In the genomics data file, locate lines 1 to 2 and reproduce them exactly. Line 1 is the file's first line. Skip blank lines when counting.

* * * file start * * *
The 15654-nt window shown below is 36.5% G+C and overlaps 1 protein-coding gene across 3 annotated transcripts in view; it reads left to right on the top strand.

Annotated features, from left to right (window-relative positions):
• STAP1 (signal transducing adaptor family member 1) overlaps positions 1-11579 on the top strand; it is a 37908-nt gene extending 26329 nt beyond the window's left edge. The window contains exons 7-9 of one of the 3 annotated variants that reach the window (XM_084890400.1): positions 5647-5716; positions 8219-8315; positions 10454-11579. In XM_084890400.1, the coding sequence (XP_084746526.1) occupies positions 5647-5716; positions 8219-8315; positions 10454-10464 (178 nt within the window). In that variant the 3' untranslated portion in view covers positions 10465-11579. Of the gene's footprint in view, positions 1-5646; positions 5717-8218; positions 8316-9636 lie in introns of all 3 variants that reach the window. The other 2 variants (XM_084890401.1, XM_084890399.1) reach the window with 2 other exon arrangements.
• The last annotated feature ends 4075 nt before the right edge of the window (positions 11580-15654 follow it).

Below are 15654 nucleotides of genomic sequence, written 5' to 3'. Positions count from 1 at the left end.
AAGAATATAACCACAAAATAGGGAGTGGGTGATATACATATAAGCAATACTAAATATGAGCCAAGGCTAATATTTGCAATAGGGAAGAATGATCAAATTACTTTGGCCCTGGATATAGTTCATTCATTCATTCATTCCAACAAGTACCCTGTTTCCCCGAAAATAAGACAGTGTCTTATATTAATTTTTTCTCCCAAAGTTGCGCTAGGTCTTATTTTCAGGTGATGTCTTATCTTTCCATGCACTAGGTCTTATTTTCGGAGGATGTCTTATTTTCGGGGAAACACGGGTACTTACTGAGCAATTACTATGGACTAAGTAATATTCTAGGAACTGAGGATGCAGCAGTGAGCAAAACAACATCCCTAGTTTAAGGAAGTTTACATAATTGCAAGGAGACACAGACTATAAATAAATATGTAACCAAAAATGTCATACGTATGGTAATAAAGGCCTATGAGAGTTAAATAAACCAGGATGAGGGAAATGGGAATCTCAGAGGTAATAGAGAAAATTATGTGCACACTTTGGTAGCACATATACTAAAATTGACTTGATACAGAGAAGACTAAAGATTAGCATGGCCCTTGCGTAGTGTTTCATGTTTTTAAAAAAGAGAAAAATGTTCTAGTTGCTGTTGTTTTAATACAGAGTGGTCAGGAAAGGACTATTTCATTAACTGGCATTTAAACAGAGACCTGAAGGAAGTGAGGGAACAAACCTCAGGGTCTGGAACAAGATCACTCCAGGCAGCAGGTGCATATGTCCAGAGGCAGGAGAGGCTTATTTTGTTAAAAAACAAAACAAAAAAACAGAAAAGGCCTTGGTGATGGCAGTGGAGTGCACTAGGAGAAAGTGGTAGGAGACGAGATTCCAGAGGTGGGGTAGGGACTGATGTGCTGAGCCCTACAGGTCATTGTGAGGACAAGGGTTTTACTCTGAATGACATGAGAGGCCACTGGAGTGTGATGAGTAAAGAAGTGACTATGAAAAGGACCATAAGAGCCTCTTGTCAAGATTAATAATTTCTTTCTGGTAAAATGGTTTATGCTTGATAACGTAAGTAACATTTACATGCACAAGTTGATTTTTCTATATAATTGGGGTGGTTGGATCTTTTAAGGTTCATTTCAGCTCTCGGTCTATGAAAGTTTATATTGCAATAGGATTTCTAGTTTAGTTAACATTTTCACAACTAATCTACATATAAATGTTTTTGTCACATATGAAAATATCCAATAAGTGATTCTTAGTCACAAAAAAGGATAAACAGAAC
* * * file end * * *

The 15654-nt window shown below is 36.5% G+C and overlaps 1 protein-coding gene across 3 annotated transcripts in view; it reads left to right on the top strand.

Annotated features, from left to right (window-relative positions):